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Acta Neuropathol. 1997 Apr;93(4):341-8.

Immunocytochemical evaluation of blood-brain barrier to endogenous albumin in scrapie-infected mice.

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  • 1New York State Office of Mental Retardation and Developmental Disabilities, Institute for Basic Research in Developmental Disabilities, Staten Island 10314, USA.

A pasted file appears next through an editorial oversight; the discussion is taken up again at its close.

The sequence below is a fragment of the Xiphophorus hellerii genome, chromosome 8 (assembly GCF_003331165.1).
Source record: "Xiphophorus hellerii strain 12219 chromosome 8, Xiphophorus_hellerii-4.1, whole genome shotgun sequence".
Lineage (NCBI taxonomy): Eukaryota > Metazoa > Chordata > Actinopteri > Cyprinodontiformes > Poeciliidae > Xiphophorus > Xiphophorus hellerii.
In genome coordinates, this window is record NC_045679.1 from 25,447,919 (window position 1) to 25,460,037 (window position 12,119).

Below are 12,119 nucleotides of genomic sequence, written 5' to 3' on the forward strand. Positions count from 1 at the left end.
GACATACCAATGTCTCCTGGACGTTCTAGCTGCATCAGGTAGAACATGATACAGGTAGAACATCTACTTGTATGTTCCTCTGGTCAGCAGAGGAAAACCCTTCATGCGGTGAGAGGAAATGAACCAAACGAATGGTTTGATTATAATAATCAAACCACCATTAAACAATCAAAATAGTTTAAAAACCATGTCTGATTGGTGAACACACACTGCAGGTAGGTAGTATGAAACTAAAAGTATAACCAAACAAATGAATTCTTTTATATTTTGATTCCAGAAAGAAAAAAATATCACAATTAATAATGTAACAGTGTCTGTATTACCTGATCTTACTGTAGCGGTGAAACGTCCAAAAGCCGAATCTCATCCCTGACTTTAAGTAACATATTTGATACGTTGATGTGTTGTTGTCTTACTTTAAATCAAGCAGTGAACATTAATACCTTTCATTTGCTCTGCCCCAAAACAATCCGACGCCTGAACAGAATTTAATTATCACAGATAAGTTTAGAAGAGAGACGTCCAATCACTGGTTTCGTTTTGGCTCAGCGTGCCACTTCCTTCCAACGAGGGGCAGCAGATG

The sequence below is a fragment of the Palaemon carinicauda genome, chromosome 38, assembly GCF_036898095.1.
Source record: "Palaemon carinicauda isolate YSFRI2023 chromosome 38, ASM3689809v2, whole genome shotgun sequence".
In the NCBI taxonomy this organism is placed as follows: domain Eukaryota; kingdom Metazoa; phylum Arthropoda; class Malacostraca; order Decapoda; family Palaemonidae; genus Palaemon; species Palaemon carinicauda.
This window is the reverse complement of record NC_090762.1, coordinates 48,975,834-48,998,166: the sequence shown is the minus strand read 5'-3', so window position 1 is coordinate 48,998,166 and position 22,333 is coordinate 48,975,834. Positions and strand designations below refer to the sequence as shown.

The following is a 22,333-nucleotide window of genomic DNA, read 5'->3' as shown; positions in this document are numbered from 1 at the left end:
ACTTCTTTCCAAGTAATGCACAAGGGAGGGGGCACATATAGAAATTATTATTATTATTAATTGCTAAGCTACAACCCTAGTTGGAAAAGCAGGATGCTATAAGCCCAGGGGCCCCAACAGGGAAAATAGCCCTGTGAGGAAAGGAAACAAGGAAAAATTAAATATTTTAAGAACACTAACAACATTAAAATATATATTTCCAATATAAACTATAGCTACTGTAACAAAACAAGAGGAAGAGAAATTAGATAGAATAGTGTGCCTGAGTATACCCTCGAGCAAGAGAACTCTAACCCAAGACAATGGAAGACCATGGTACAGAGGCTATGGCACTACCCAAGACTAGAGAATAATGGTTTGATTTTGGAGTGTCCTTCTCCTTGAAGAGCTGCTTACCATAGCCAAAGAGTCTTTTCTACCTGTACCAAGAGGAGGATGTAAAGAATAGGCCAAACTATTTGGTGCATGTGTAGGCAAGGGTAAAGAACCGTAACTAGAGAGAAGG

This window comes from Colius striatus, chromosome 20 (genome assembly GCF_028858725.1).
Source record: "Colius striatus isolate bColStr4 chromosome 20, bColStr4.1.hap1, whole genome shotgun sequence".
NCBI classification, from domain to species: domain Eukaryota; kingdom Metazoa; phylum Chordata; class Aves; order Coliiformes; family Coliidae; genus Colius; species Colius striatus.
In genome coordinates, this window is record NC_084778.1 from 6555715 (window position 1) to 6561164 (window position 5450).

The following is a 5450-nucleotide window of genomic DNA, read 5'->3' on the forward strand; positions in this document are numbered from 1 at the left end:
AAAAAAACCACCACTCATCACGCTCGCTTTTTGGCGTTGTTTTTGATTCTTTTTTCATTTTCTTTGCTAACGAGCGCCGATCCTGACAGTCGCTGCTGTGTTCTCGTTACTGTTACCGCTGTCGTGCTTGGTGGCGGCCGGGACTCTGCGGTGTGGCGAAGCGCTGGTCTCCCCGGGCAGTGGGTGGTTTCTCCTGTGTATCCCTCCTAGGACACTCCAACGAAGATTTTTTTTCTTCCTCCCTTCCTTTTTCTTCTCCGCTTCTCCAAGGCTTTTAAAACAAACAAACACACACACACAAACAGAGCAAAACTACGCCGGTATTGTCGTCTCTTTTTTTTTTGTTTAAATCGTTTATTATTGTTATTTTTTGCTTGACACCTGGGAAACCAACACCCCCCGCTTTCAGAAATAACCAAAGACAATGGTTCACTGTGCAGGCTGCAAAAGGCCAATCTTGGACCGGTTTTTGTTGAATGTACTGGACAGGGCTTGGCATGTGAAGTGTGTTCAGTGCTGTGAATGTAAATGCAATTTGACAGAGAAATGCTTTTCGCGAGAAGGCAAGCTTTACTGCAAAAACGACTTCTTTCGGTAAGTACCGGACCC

A quantitative immunocytochemical procedure was used for evaluation of the blood-brain barrier (BBB) to endogenous albumin in plaque-forming (PF) and non-plaque-forming (NPF) groups of scrapie-infected mice at the clinical stage of disease. Ultrathin sections of brain samples (cerebral cortex, hippocampus and cerebellum) embedded in resin (Lowicryl K4M) were exposed to anti-mouse albumin antiserum followed by protein A-gold. Using morphometry, the density of immunosignals (gold particles per microns2) was recorded over four compartments: vascular lumen, endothelium, subendothelial space, and brain parenchyma (neuropil). Morphometric and statistical analyses did not reveal significant differences in the barrier function of the microvasculature of the cerebral cortex and hippocampus in either group of mice, although a slight increase in the number of leaking vessels in the PF group was noted. In contrast, in the cerebellum, the permeability of the microvessels to albumin was significantly higher in the PF than in the NPF mouse group, and this was paralleled by the infiltration of the walls of numerous vascular profiles with amyloid deposits (amyloid angiopathy). These data also indicate the existence of distinct regional differences in BBB function in the brain of scrapie-infected mice. The vascular amyloid deposits and the amyloid plaques present in the cerebral cortex of PF mice were labeled with numerous immunosignals suggesting the affinity of extravasated albumin to these deposits. In conclusion, no convincing evidence was obtained indicating that impairment of the BBB, manifested by increased permeability of vascular segments, is directly related to the deposition of amyloid in the vascular wall and in plaques. Segmental impairment of the barrier function seems to be rather the result of disturbed structural integrity of the components of the vascular wall.

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